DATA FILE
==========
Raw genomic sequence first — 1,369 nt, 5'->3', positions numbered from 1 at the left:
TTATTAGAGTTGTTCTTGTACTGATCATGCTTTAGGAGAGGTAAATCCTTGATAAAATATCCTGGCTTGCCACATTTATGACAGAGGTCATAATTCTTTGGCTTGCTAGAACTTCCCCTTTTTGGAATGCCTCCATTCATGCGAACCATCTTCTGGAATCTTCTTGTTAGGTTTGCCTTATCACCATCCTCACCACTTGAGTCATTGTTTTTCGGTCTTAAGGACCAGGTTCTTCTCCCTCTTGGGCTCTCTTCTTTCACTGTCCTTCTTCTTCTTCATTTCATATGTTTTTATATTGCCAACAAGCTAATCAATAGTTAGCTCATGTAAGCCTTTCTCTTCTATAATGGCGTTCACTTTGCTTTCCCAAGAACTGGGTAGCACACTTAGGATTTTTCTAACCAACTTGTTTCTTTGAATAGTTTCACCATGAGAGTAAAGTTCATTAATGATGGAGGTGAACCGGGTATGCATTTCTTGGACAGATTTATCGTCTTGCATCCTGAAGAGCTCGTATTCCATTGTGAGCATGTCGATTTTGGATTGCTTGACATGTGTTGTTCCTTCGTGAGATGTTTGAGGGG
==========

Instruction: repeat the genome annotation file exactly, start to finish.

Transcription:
Raw genomic sequence first — 1,369 nt, 5'->3', positions numbered from 1 at the left:
TTATTAGAGTTGTTCTTGTACTGATCATGCTTTAGGAGAGGTAAATCCTTGATAAAATATCCTGGCTTGCCACATTTATGACAGAGGTCATAATTCTTTGGCTTGCTAGAACTTCCCCTTTTTGGAATGCCTCCATTCATGCGAACCATCTTCTGGAATCTTCTTGTTAGGTTTGCCTTATCACCATCCTCACCACTTGAGTCATTGTTTTTCGGTCTTAAGGACCAGGTTCTTCTCCCTCTTGGGCTCTCTTCTTTCACTGTCCTTCTTCTTCTTCATTTCATATGTTTTTATATTGCCAACAAGCTAATCAATAGTTAGCTCATGTAAGCCTTTCTCTTCTATAATGGCGTTCACTTTGCTTTCCCAAGAACTGGGTAGCACACTTAGGATTTTTCTAACCAACTTGTTTCTTTGAATAGTTTCACCATGAGAGTAAAGTTCATTAATGATGGAGGTGAACCGGGTATGCATTTCTTGGACAGATTTATCGTCTTGCATCCTGAAGAGCTCGTATTCCATTGTGAGCATGTCGATTTTGGATTGCTTGACATGTGTTGTTCCTTCGTGAGATGTTTGAGGGG